TORONTO — Good pitchers have talent, but the great ones have timing.
José Berríos has spent the first six weeks of the season as if everything was an inch off, never quite unraveled, but never as his true self. That changed in Tuesday’s 3-0 win over the Mariners at Rogers Center when the Blue Jays needed him most.
With closer Jordan Romano sick and setup man Tim Mayza on the IL, Berríos put the Blue Jays on his back with over seven innings of scoreless ball. He didn’t overpower the Mariners, striking out only four, but Berríos returned to his roots as one of the most consistent starting pitchers of the game, hitting the right pitches at the right times.
“That’s the only way you can come back like this, stay” [steady]’ says manager Charlie Montoyo. “He’s worked really hard. He’s one of the hardest workers I know. It was great to see that outing. He was in control the whole time. That second inning was the whole game.”
Montoyo pointed to a basesloaded jam that Berríos escaped with a timed double play to give his team the lead in the bottom of the second on a George Springer triple that cleared the bases. That doubles ball is exactly the throw that Berríos missed on his previous starts, but eventually found.
Even with all the outliers this Blue Jays team has experienced in 2022, especially with its struggling lineup, nothing felt less natural than Berríos’ 5.82 ERA that came into play on Tuesday. He also made two ugly appearances against the Guardians and Yankees earlier in May, giving up 11 runs in 10 innings. What made Berríos’ start particularly strange, however, is that he never looked downright terrible. Not close.
Rather than lose the zone completely or give up moonshots, Berríos has just been a little off the beaten track. That’s plenty in the big leagues, especially if you tinker with some early adjustments and play against a strong schedule through April and May. Berríos is the type of pitcher who also stays in a groove once he finds it. In the past five seasons of Berríos, he recorded a 3.74 ERA and scored 190 innings in three of his four complete campaigns. With each passing season, consistent quality over that number of innings becomes rarer.
“My last two starts were not what I want, but that’s part of the game,” Berríos said. “I just keep trying, keep working hard between starts, and tonight I was able to throw the game I wanted. l [wished for] and I [wanted] this game so much. Thank God I had it tonight.”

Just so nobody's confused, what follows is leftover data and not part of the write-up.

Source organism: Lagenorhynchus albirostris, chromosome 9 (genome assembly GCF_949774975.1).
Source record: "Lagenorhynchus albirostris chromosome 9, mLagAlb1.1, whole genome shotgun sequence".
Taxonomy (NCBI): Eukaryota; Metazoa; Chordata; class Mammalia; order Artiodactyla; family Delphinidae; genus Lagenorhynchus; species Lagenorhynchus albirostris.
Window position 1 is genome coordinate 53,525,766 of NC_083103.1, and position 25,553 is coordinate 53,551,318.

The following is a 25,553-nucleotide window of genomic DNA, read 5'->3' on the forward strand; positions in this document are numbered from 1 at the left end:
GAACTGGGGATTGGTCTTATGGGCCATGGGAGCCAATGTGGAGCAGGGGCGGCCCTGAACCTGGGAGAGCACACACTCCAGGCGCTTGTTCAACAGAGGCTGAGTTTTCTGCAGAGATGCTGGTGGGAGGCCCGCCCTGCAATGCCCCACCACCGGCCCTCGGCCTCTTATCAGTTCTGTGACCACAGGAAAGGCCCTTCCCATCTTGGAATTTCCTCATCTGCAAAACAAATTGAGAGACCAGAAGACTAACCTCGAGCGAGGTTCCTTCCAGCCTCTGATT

Fortunately for the Blue Jays, the top of the rotation was supported by Kevin Gausman and Alek Manoah. Gausman is off to a great start on his five-year $110 million deal, running a 2.40 ERA with just two walks and not a single home run allowed in 45 innings. Manoah also shone as a sophomore, opening the year with a 1.71 ERA over seven starts. Between this and the attack, it was easy to miss Berríos’ slow start.
However, when this rotation works as it should, Berríos doesn’t have to be the clear ace. He, Manoah and Gausman make up a three-headed monster no matter what order they roll out, while Yusei Kikuchi’s awesome outing on Monday sparks optimism that better days are ahead. If Hyun Jin Ryu can return to something close to his 2020 and early ’21 forms, that’s a great rotation.
“We believe in each other and we know we are a great pitching staff,” Berríos said. “All we have to do now is keep going out, doing our job and working together like we’ve done until now. Yesterday I saw Kikuchi, the way he throws, and I took that into my outing tonight. He inspired me. I did well like he did last night.”
Just as the silent attack took some of the spotlight away from Berríos, he might have returned that favor too. Springer’s three-run triple may seem like a big punch to the box score, but it was a blooper that left his bat at just 71.5 mph and in front of a diving Steven Souza Jr. fell before rolling past him. However, the Blue Jays aren’t complaining about a week of some heavy-hit ball luck.
But getting Berríos back to who he can be would be one of the biggest boosts for this organization. Able to be one of the game’s most reliable front-line starters, Berríos should be a winning machine once this lineup plays to its capabilities, and like any great pitcher, will know how and when to take the opportunity.